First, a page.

Australia in flood crisis: Strongest wet signals seen in about 10 years




After the second coldest and driest November for last 14 years is here Summer 2020/2021 with forecasted extremely wet conditions in northern and eastern Australia thanks to La nina.

According to /https://www.smh.com.au/environment/climate-change/strongest-signals-for-10-years-point-to-a-wet-flood-hit-summer-20201205-p56kx3.html/, there are strongest wet signals seen in climatic models for northern and eastern Australia in about 10 years. It should in reality mean regionally worst floods in decades.

As we have informed last week /https://mkweather.com/2020/12/09/2-tropical-systems-hit-australia-next-days-extreme-rainfall-up-to-400-mm-and-floods-forecasted//, parts of Western Australia hit 2 tropical threats, which brought significant amounts of rainfall mainly into not densely populated regions /https://www.theislanderonline.com.au/story/7052502/was-northwest-floods-after-huge-downpour//.

Now, all northern and eastern coast, from NE Western Australia trough Northern Territory, Queensland up to New South Wales and NE Victoria are in danger, with maximum rainfall totals 150 – 200 mm from Friday to Sunday 11.-13. December 2020 and next expected severe storms during all current week (14.-20. December 2020).

Exceptionally situation is until the end of December 2020 expected in York Peninsula region, northern Queensland, where should fall in the coastal areas up to 2000 mm of rain only for a 2 weeks.

Strong La nina pattern will be therefore seen already during next weeks, including Christmas and New Year period, which should be in north and east linked with severe storms during holidays and celebrations.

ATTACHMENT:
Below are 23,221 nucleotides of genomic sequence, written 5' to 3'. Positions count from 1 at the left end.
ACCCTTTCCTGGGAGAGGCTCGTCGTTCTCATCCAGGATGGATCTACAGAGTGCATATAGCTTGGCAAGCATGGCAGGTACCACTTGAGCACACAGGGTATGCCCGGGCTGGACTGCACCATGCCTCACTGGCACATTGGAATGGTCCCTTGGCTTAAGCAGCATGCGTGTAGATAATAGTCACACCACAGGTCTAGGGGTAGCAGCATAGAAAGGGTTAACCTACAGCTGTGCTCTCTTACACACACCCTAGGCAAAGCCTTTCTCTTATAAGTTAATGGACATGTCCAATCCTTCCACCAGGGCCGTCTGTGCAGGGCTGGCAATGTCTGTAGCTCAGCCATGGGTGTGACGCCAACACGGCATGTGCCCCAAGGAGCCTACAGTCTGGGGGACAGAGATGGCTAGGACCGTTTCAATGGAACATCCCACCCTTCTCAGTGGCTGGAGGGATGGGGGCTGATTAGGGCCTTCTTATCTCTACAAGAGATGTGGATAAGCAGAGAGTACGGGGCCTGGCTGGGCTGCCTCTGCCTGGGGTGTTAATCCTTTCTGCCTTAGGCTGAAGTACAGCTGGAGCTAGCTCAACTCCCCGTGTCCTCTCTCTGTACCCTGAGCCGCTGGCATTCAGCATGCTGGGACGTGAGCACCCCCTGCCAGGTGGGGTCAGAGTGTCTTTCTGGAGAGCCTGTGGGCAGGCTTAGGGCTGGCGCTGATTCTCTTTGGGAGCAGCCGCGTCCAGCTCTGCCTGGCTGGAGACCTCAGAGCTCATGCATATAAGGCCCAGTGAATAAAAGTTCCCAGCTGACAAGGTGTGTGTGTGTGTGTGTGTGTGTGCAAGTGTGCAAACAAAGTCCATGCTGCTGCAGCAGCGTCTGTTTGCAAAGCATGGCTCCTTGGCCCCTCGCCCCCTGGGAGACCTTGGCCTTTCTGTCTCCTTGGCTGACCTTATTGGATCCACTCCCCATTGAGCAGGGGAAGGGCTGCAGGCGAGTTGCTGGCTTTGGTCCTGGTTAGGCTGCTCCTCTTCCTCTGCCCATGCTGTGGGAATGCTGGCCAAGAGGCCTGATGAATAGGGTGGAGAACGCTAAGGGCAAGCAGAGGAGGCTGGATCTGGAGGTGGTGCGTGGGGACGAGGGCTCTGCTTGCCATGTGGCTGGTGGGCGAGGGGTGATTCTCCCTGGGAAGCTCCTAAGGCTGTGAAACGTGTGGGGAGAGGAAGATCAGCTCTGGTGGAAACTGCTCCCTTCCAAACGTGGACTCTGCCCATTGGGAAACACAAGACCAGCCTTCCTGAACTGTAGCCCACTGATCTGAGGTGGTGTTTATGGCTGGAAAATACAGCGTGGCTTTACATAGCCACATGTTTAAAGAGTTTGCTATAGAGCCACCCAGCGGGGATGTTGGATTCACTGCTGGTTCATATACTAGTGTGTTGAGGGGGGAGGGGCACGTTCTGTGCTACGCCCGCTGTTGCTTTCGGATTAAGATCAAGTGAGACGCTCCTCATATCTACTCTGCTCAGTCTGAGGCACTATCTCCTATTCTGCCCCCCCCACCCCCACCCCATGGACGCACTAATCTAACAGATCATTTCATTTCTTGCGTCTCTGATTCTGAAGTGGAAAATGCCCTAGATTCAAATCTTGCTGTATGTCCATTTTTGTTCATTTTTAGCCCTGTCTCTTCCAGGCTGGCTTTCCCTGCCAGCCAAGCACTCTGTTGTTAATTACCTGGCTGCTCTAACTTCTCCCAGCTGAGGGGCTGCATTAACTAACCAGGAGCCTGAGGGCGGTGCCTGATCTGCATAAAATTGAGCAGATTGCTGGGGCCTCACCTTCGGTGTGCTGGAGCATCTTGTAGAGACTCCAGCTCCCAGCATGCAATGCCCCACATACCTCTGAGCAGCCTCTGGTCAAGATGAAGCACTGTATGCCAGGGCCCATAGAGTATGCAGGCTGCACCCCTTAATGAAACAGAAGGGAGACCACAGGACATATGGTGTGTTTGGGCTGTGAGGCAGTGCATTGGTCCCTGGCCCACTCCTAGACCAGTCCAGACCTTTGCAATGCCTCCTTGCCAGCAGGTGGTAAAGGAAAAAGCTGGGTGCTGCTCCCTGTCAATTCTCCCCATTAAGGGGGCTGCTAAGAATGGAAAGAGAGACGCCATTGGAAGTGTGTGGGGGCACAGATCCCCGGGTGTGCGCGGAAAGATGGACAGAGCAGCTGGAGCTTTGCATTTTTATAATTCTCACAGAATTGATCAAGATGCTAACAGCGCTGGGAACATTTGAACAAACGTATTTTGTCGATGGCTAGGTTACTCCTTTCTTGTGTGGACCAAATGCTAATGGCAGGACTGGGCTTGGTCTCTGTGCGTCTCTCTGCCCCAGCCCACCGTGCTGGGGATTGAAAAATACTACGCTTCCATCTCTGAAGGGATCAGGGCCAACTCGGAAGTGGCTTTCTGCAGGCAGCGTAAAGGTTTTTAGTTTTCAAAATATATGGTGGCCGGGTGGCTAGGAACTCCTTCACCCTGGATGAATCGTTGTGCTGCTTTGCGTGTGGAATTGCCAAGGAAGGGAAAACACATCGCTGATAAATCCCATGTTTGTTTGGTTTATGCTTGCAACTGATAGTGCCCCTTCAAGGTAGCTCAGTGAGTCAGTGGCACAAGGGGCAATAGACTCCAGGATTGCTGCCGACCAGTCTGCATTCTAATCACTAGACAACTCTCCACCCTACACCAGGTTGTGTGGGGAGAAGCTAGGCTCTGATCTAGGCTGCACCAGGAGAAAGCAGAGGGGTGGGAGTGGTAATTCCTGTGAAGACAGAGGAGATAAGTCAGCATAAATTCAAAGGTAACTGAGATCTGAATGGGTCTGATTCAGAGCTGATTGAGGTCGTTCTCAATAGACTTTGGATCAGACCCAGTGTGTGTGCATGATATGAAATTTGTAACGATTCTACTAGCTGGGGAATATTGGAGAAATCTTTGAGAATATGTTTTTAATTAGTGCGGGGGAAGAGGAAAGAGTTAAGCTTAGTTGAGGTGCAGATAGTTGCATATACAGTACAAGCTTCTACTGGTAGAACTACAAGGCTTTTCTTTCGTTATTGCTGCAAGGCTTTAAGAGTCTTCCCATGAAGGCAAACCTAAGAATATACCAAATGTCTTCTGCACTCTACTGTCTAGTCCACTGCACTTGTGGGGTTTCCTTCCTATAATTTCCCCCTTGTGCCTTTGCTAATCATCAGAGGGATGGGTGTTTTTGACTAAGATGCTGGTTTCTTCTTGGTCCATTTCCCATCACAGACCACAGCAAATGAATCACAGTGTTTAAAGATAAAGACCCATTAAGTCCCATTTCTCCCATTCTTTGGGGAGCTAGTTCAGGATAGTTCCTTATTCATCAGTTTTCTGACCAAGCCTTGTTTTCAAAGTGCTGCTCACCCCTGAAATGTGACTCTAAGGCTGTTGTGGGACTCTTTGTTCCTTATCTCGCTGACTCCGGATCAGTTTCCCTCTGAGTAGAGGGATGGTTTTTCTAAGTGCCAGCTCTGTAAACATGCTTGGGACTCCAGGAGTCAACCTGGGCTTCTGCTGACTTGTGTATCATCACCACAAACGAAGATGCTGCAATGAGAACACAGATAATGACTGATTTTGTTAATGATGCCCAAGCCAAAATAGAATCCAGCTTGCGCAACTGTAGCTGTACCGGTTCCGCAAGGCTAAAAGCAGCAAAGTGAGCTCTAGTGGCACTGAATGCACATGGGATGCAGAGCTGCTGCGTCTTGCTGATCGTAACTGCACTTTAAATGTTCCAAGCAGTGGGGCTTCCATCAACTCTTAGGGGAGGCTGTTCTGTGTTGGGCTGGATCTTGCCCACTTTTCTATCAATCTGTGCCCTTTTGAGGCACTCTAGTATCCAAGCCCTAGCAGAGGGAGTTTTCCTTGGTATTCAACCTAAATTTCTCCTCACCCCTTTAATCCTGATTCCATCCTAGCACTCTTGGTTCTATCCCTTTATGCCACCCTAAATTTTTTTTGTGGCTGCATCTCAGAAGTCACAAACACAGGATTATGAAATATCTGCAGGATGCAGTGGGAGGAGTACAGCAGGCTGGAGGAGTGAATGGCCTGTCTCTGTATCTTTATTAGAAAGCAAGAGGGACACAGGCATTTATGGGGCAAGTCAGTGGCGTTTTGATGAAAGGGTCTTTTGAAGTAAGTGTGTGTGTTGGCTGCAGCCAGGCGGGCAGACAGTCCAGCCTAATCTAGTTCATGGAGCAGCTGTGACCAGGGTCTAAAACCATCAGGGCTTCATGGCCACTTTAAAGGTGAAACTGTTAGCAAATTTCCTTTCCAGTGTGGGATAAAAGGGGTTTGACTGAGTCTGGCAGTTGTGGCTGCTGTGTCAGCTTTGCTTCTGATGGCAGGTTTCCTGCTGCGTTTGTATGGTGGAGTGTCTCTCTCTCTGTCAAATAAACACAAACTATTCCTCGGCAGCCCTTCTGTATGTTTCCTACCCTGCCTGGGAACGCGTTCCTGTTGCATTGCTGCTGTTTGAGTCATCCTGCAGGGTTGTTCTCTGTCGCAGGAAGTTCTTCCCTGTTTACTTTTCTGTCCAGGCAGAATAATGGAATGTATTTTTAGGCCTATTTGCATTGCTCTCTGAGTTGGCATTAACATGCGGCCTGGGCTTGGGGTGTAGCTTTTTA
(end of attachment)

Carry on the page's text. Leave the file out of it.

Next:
If you live in Queensland and New South Wales, Mkweather recommend you to watch current forecasts and warnings.

Illustration photo: https://www.postguam.com/the_globe/nation/after-fires-australia-gets-ready-for-floods/article_c726b7a4-3d09-11eb-b28f-9bfa1f4d5e3d.html
16-day precipitation forecast for Australia /Source:wxcharts.com
Current situation in equatorial Pacific /Source: FB NOAA
Top 7 La nina events compared with current La nina /Source: https://psl.noaa.gov/enso/dashboard.lanina.html

Precipitation anomalies in 6 weeks between 14. December – 25. January 2020/2021 according to ECMWF (associated with risk of storms, floods, but too heatwaves and wildfires):

Read more:

https://mkweather.com/2020/12/02/summer-2020-2021-forecast-for-australia-new-zealand-and-oceania/
https://mkweather.com/2020/12/09/2-tropical-systems-hit-australia-next-days-extreme-rainfall-up-to-400-mm-and-floods-forecasted/
https://mkweather.com/2020/12/09/serious-tropical-threat-should-hit-new-zealand-after-fiji-vanuatu-new-caledonia/
https://mkweather.com/2020/12/08/week-after-extreme-heatwave-487c-in-australia-severe-storms-brisbane/
https://mkweather.com/2020/11/14/forecast-for-world-winter-2020-21-and-summer-2021-according-to-enso-predictions-strong-la-nina-winter-neutral-summer/
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Author: marekkucera
Writer about weather since 2007. The goal of this project is to inform a wide audience about extremes of weather, atmospheric circulation, and climate change around the world. If you like our work, you can support us on Patreon or donate.